Six months later, the group resumed open, but unadvertised, meetings, and in March 2003, QLG filed a lawsuit seeking replacement of the 2001 Framework. Within weeks, Regional Forester Jack Blackwell was considering Forest Service revisions to the Framework providing for full implementation of the HFQLG project. Those changes were included in his final 2004 Framework, announced in January. Several environmental organizations filed appeals and lawsuits to have the 2004 Framework set aside and any implementation of it stopped. In October 2007, a California District Court denied a motion filed by Sierra Forest Legacy to enjoin the Forest Service from proceeding with work on three specific project sites. In May 2008, the Ninth U.S. Circuit Court of Appeals reversed the district court’s ruling. The projects now are on hold, and additional litigation is pending.

Accomplishments: As a local alliance testing new forest management strategies, QLG has made valuable contributions. It brought fire and forest fuel loading to the attention of national environmentalists, and the group’s concept of using DFPZs has been adopted in many areas around the West.

 Creating a Defensible Fuel Profile Zone
Photo courtesy of USDA Forest Service
On-the-ground project work proceeds in fits and starts, depending upon the uncertain status of appeals, litigation, and timber markets, and is far behind schedule. The Forest Service’s most recent (2008) report to Congress, however, shows significant cumulative results since 2000:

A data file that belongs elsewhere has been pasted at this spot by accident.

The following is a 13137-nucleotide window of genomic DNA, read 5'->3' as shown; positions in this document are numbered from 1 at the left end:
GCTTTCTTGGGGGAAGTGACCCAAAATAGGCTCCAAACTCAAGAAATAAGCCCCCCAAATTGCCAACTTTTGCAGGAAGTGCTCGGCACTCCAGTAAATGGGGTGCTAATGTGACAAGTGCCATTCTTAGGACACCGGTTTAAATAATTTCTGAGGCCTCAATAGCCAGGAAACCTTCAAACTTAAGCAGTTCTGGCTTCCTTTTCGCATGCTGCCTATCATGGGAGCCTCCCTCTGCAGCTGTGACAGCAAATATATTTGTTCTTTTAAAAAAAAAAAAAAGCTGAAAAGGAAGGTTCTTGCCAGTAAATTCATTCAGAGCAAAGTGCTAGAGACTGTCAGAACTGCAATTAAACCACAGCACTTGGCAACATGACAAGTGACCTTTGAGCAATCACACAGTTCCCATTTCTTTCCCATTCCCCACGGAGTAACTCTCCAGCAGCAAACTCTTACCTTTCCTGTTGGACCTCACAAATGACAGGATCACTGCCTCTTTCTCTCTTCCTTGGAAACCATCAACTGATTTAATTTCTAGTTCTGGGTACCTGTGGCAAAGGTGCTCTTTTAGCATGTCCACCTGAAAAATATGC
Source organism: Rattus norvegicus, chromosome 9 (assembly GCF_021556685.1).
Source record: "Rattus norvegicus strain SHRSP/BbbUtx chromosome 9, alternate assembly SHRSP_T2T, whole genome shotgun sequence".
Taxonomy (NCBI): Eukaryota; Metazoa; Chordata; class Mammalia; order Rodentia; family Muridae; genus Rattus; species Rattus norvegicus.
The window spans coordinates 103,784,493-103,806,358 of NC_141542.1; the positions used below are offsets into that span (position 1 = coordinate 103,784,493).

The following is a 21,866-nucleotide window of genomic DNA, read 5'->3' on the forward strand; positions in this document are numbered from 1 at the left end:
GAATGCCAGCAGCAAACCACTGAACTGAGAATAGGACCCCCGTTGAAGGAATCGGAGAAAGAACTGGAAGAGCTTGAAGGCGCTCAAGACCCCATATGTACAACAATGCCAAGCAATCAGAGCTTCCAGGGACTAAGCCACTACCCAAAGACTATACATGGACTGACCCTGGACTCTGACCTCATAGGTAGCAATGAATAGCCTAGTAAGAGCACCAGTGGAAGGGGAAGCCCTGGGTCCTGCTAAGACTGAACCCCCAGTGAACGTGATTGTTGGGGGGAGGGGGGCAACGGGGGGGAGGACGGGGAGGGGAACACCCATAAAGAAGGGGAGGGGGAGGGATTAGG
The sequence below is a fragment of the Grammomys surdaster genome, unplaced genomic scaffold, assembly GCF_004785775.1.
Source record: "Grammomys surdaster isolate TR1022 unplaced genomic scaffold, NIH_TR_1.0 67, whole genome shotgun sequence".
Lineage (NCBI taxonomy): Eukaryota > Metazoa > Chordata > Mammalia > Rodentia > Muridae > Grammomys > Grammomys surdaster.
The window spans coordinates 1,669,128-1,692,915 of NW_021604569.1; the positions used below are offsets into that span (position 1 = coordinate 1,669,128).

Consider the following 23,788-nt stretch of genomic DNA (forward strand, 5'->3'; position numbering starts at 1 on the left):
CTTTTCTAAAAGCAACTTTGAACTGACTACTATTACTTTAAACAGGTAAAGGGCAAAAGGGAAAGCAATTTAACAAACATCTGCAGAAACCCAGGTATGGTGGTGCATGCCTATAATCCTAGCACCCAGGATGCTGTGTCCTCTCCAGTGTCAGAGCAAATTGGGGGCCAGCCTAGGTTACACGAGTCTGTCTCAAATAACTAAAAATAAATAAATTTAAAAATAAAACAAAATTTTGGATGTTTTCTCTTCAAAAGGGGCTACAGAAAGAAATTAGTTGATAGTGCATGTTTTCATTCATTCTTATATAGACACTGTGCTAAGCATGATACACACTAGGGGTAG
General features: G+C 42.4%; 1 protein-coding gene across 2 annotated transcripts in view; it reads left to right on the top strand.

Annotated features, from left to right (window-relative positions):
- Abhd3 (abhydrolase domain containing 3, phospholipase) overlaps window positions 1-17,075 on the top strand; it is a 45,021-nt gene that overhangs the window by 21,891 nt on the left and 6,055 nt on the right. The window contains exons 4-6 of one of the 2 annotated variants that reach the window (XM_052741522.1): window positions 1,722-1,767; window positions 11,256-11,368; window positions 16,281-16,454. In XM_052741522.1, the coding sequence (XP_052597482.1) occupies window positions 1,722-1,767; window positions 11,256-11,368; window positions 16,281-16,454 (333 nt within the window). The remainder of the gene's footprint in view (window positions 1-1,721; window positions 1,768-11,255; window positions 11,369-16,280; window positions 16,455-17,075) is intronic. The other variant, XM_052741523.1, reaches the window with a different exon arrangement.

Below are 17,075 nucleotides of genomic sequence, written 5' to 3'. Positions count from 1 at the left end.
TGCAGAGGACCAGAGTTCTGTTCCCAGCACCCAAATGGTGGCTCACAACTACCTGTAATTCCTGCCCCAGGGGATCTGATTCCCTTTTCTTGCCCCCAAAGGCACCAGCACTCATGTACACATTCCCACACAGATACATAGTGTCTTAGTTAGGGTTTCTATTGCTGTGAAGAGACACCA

• More than 4,305 acres of riparian area restored;
  • Over 170,783 acres of DFPZs completed;
  • Sawlog volume of 635,509 hundred cubic feet (CCF) harvested (A standard log truck hauls approximately 10 CCF per load.); and
  • Biomass volume of 709,636 CCF removed (A standard chip truck hauls approximately 10 CCF per load.).
Monitoring programs and studies conducted by the Pacific Southwest Research Station, Forest Service staff on the HFQLG project team, private contractors, and volunteers closely track and document a plethora of project activities, accomplishments, and impacts. Among the study subjects are socio-economic impacts, timber stand structure, soils, noxious weeds, effectiveness of Best Management Practices, spotted owl and forest carnivore populations, the impacts of vegetation management on water yield, watershed and stream conditions, and fire behavior and effects.